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Mace & Crown | October 18, 2017

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Google's Self-Driving Car May Be Considered a Legal Driver

Google’s Self-Driving Car May Be Considered a Legal Driver
Morgan Engelhardt
Contributing Writer

Artificial intelligence may be considered a designated driver now, as Google’s self-driving cars may be street legal without the presence of a physical driver. Last November, Google submitted a design for a car that needs no driver since it drives itself. The car’s design includes sensors around the car that detect what’s around it — including curbs, pedestrians, cyclists and other people — or things that a normal driver would avoid in the car.

The Google Self-Driving Car Project also talks about how its software will “predict what all the objects around us might do.” This same software then determines what the speed limit is and drives passengers to their destination. This software would not only bring convenience to the general public, but would also be useful to citizens with disabilities or those unable to drive.  

The design for Google’s Self-Driving car have been approved by the National Highway Traffic Safety Administration. However, there are still some legal issues with the car’s design before it is allowed on the road. Federal regulations have stated that “equipment like steering wheels and brake pedals” would have to be completely redesigned in order for the car to avoid malfunctions without a human driver. Google has even suggested that the design not have a steering wheel or brake pedals at all since a drive will be missing from the driver’s seat. The Department of Motor Vehicles from several states all agreed that even if the design didn’t have these parts, there would still need to be extensive testing to make sure the car operates safely.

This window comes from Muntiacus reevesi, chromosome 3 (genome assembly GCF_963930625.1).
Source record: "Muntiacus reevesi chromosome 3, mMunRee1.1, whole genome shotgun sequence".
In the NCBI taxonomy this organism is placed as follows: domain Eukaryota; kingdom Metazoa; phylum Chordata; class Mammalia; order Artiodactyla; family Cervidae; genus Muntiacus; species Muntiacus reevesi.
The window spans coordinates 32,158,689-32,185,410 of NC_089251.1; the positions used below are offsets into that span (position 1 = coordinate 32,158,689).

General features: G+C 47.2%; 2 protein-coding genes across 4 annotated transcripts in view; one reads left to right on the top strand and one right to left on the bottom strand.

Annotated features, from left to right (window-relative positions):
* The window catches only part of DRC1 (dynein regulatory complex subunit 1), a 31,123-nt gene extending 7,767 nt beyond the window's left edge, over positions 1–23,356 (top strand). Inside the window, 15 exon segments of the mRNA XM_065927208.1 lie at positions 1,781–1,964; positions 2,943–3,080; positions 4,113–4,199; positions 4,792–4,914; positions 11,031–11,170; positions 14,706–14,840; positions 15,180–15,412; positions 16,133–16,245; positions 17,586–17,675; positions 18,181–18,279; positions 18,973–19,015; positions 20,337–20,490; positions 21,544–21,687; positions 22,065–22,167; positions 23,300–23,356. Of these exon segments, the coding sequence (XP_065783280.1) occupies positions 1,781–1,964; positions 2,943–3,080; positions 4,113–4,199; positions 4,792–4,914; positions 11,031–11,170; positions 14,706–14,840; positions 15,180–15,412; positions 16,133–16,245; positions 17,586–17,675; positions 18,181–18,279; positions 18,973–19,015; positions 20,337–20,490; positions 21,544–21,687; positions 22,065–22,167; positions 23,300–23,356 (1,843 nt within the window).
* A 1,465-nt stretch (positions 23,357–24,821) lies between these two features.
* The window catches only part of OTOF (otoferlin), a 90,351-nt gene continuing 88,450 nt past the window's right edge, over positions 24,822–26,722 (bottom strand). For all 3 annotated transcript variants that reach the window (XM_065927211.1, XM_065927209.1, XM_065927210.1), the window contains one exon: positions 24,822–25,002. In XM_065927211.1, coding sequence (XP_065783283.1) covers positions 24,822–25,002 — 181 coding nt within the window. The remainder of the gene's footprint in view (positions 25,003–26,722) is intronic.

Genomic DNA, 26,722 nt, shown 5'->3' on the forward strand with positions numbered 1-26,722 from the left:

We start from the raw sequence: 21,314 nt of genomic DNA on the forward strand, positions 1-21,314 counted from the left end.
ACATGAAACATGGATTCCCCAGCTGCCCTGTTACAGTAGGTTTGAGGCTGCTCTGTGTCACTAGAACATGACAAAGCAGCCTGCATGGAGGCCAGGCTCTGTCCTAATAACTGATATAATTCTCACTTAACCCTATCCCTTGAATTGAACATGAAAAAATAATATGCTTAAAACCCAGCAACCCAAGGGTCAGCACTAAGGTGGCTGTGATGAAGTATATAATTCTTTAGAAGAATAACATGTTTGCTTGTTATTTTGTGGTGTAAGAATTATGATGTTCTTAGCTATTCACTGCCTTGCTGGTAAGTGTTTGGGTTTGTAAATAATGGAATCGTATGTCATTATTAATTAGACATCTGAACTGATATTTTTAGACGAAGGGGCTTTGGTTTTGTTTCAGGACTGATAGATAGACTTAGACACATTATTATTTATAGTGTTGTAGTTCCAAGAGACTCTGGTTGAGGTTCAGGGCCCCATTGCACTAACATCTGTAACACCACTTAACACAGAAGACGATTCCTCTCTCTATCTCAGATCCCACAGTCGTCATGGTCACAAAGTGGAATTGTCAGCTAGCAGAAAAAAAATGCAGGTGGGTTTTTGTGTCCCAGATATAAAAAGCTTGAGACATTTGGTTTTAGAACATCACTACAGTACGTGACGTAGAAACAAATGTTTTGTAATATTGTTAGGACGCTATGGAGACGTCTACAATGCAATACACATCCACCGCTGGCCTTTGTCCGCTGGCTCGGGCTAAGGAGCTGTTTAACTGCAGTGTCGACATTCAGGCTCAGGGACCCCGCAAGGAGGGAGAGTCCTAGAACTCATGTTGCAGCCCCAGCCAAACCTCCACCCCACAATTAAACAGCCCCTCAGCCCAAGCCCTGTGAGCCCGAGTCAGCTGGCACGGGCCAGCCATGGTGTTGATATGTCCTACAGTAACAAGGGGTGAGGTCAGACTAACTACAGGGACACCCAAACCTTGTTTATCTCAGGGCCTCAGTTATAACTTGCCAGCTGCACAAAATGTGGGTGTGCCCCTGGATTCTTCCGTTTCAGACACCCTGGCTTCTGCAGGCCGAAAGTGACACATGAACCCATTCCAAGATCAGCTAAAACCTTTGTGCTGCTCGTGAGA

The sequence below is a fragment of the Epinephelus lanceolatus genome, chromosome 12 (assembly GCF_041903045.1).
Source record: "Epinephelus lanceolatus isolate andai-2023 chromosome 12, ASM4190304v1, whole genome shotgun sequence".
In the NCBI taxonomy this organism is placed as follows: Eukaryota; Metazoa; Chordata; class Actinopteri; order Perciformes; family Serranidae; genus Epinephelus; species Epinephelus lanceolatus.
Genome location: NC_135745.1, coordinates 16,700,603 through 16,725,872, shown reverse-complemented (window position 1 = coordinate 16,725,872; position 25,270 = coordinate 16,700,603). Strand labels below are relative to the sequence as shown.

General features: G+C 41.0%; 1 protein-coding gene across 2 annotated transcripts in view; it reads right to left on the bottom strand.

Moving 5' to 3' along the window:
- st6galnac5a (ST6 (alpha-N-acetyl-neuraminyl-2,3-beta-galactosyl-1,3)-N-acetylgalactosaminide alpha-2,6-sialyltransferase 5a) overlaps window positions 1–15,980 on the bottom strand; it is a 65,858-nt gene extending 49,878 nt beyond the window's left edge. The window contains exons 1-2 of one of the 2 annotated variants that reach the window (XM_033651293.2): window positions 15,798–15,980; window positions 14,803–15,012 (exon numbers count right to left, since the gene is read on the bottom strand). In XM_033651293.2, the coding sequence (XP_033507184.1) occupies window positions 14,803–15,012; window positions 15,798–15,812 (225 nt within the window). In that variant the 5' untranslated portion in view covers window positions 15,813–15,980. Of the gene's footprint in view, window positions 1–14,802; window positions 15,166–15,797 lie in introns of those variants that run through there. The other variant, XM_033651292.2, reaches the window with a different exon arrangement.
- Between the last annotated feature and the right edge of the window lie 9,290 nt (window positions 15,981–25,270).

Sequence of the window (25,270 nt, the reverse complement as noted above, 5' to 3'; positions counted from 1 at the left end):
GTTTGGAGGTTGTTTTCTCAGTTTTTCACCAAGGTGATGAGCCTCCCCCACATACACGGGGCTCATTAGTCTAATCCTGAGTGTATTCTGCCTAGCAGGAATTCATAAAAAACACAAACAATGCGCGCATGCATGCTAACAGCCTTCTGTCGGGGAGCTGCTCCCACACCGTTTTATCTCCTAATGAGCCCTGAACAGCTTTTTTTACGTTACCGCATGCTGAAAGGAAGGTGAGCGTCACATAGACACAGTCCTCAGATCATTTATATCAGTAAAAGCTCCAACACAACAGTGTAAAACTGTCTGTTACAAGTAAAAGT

Google also has concerns about their own design that doesn’t have to do with the car, but the passengers that would be inside of it. Google has said that “the car might malfunction with an actual human being in the car, given that someone might attempt to override the AI within the car.” This error may occur because with the design of the car a human is allowed to sit in the “driver’s seat,” but cannot drive it themselves.

Some states’ DMVs have said that along with this issue, the possibilities of faults within the mechanics is another big issue. California has had the biggest issue with this car’s design. The California DMV has stated that “cars absolutely need a driver” and “insist that a fully licensed driver must be behind the wheel.”

This hasn’t stopped Google from production however, given that Google has expanded its search for engineers on Google.com. According to Chris Woodyard at USA TODAY, Google has posted “36 new jobs” to their site in the hopes of filling them for the self-driving project. Most of the jobs involve manufacturing, mechanical engineering and marketing. Google is even searching for new areas for new working locations, which could mean an expansion of the project and even more new hires.